Dartmouth’s Geisel School of Medicine has appointed John Dick, III, MED ’03, interim senior associate dean of medical education, and Diana Wu, MD, interim associate dean of diversity and inclusion.
"I am so pleased to begin working more closely with Drs Dick and Wu in these roles within the Geisel administration,” says Dean Duane Compton, PhD. “Their courage to step into these roles under very challenging circumstances created by the pandemic is inspiring to me, and I know that they are enthusiastic about using these leadership positions to make a positive impact on our students and our programs."
Dick, a hospitalist at Dartmouth-Hitchcock Medical Center, and assistant professor of medicine and associate dean for clinical education at Geisel, says he is honored to assume the responsibilities of interim senior associate dean of medical education. “I had the good fortune to receive my own undergraduate medical education training at Geisel under the direction of truly outstanding faculty and staff, many of whom are still active in the lives of our current students.
“This position is one of the few at Geisel with an inherently broad focus. Employing a servant leadership style, I hope to attend to the needs of our faculty, staff, and students, and serve this institution that has been so important to my own professional development.
“We are fortunate to have dedicated faculty and staff, excellent clinical affiliates, and a motivated, diverse, and civic-minded student body. Partnering with each other, I’m confident we will continue building on our strengths to consistently improve,” Dick says. “While I still view my primary calling in life as a clinician-educator, partnering with learners in the hospital to provide the best care possible to my patients, I look forward to serving my time as interim senior associate dean of medical education to support, innovate, and continuously improve our various learning environments.”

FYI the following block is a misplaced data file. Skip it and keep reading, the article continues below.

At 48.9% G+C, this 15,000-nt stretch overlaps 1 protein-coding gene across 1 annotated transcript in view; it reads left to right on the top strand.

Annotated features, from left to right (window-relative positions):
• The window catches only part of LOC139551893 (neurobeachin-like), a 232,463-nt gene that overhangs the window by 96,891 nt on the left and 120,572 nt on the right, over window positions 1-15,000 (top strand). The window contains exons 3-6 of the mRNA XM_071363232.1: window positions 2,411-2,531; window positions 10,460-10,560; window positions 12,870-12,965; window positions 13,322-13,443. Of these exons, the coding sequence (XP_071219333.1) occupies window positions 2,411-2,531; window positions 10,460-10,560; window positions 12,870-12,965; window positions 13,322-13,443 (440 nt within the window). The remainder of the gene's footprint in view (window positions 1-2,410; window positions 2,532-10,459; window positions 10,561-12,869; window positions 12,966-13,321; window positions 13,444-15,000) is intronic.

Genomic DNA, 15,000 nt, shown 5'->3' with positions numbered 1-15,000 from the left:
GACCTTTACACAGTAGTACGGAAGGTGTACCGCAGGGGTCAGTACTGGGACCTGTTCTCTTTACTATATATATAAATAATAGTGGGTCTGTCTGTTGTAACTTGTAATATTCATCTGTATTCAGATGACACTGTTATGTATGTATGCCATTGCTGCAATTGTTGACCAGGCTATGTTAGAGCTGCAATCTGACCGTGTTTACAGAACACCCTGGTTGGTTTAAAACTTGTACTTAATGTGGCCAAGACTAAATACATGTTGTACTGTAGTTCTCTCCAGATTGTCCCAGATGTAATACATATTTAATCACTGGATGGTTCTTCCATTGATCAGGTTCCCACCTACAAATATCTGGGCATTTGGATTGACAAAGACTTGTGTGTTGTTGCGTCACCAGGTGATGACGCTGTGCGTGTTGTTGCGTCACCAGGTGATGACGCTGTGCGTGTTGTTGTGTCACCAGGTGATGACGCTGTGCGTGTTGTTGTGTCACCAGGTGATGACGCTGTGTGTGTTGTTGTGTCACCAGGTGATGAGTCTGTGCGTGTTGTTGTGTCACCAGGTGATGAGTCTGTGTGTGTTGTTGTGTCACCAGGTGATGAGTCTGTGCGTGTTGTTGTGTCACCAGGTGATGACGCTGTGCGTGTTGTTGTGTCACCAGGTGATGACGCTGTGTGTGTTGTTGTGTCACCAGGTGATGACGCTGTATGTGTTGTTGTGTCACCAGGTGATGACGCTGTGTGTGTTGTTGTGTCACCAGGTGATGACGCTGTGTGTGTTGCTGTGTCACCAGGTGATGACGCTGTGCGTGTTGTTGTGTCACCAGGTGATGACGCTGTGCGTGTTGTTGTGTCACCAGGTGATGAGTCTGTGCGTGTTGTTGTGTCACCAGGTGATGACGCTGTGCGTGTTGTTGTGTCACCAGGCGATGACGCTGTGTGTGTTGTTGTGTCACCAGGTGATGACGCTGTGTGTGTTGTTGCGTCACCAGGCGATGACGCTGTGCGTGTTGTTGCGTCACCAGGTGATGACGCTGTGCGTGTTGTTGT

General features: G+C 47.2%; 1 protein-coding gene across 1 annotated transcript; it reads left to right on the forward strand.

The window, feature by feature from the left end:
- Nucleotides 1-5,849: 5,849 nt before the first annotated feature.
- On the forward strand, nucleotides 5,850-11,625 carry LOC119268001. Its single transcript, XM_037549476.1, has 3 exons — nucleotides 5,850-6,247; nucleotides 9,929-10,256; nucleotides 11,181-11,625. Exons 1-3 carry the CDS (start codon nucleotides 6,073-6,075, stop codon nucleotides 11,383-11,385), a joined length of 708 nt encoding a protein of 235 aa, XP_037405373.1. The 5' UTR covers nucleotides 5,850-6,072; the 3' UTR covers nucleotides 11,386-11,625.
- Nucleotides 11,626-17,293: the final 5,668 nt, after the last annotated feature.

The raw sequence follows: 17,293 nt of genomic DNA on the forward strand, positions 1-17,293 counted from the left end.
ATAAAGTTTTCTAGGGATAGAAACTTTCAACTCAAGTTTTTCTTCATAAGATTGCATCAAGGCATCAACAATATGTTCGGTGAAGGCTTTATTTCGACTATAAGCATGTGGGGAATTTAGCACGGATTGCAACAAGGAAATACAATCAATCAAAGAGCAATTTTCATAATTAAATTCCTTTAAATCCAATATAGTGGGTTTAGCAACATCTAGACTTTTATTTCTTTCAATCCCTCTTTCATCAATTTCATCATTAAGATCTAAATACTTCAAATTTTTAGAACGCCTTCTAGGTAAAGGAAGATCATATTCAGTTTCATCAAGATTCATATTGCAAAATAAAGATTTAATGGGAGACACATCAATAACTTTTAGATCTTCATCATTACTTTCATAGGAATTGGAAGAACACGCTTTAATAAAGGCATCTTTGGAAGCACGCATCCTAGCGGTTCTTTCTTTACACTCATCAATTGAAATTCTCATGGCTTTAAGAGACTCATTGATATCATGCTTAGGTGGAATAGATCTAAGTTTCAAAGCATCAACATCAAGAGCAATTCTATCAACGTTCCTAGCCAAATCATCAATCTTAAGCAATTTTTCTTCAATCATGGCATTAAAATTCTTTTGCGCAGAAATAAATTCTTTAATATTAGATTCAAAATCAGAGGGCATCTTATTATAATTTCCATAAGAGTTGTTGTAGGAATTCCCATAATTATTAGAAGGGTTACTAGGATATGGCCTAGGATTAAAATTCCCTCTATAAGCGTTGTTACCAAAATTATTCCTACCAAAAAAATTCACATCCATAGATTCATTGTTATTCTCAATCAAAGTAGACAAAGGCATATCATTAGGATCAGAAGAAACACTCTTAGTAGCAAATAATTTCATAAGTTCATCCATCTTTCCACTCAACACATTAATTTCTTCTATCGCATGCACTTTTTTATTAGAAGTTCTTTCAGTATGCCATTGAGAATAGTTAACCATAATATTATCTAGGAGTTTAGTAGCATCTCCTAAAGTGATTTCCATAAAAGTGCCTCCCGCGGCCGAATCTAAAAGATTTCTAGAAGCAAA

Wu’s commitment to diversity, equity, and inclusivity took root early in her life as a Taiwanese American with immigrant parents. She held an interest and appreciation for her community’s history, but when she had the opportunity to further explore the history and struggles of communities of color and marginalized communities in the U.S. through undergraduate academic study, Wu says, “I came to understand how the past shaped our present institutions and interpersonal interactions, including healthcare and patient-physician relationships.”
An undergraduate leader in multiple student organizations committed to social justice, Wu continued that work throughout her medical training and beyond—giving voice to issues of inequity and oppression by organizing students and trainees. “In the University of California at San Francisco Family and Community Residency Program, I worked with a team who understood that social justice integrated medicine must be at the forefront of care and medical training in order to address healthcare disparities and structural discrimination,” she says. “To this end, we developed an anti-oppression curriculum and workshop on unconscious bias and allyship, which we delivered to over 400 participants, and subsequently published our findings in Family Medicine.”
A family medicine physician at Dartmouth-Hitchcock Medical Center and assistant professor of community and family medicine at Geisel, Wu continues her work advancing diverse and inclusive environments.
“I am delighted for this new opportunity as the interim associate dean of diversity and inclusion to invest energy into enhancing the diversity, inclusivity, and equity in the Dartmouth medical community,” Wu says.
“One vital element in training our students to become future medical leaders is to foster their skills in lifelong learning, self-reflection, and critical analysis that are necessary to become culturally humble physicians who provide excellent and equitable care to diverse populations.
“I look forward to bringing a critical theory lens to medical education in order to examine healthcare disparities and dismantle systemic oppression. Along with staff and others committed to this work, I hope to create an environment where students from marginalized backgrounds are mentored and supported, with knowledge that they are assets to our academic community and with pride in their past and present experiences.”
By Susan Green